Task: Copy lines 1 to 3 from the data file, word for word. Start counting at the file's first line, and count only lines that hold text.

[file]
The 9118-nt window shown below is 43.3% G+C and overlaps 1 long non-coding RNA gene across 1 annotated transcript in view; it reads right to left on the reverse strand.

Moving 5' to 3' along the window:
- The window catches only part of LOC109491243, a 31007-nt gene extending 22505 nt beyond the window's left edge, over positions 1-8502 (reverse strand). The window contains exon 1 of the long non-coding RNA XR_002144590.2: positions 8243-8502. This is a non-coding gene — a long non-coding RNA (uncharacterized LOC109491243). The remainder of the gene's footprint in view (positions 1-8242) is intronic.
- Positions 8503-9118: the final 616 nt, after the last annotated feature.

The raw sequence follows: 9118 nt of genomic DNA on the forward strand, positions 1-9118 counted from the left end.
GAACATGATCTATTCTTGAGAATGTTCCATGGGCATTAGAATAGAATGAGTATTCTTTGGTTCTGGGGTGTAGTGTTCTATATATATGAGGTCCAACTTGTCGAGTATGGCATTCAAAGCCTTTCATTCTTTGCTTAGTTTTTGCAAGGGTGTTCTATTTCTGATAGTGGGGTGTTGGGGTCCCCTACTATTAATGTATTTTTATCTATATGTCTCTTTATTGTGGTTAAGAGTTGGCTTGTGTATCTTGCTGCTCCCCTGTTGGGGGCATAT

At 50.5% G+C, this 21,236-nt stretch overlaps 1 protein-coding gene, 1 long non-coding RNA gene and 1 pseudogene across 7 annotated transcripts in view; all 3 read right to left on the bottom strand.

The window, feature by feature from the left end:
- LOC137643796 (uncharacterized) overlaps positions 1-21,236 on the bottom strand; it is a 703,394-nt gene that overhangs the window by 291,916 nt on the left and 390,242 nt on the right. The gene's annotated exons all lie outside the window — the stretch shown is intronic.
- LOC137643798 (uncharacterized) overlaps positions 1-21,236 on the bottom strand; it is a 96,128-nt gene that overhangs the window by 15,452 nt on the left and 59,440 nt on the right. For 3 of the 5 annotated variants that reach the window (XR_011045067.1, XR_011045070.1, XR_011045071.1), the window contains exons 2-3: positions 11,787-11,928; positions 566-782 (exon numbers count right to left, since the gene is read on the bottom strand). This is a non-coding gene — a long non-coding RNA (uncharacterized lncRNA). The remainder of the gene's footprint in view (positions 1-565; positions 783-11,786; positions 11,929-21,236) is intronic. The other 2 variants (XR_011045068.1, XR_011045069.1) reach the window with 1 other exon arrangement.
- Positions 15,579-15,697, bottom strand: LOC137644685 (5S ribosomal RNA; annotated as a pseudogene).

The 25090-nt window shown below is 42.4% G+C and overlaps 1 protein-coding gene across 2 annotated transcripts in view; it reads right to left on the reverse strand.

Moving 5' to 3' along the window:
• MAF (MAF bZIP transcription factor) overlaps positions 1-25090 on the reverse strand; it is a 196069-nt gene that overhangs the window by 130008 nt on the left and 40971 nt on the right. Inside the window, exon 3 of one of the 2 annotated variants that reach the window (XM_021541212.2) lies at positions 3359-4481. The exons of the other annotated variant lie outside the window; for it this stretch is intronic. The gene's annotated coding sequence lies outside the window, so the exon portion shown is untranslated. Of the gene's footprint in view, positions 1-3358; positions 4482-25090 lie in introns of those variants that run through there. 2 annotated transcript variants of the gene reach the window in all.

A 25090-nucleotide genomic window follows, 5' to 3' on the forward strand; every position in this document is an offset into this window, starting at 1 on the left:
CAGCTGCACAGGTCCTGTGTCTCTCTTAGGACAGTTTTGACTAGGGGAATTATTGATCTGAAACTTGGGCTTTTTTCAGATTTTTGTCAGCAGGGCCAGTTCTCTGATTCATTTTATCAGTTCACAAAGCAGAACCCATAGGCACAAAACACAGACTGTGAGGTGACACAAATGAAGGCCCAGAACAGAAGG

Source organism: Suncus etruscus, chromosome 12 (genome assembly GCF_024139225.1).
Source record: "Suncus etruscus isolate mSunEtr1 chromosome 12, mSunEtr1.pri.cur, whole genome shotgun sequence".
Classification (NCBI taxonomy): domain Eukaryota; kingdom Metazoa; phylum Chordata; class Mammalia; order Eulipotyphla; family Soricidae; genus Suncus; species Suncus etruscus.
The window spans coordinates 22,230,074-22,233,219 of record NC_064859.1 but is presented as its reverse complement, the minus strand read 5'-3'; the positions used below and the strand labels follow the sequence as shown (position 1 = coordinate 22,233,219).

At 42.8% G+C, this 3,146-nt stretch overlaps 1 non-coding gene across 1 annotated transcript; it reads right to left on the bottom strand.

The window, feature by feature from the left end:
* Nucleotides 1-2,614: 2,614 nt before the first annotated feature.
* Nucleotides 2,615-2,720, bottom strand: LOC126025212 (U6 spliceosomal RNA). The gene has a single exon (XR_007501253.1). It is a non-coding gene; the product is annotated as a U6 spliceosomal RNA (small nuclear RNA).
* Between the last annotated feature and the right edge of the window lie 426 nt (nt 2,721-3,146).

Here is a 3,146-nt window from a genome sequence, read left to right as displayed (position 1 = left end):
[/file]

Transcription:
The 9118-nt window shown below is 43.3% G+C and overlaps 1 long non-coding RNA gene across 1 annotated transcript in view; it reads right to left on the reverse strand.

Moving 5' to 3' along the window:
- The window catches only part of LOC109491243, a 31007-nt gene extending 22505 nt beyond the window's left edge, over positions 1-8502 (reverse strand). The window contains exon 1 of the long non-coding RNA XR_002144590.2: positions 8243-8502. This is a non-coding gene — a long non-coding RNA (uncharacterized LOC109491243). The remainder of the gene's footprint in view (positions 1-8242) is intronic.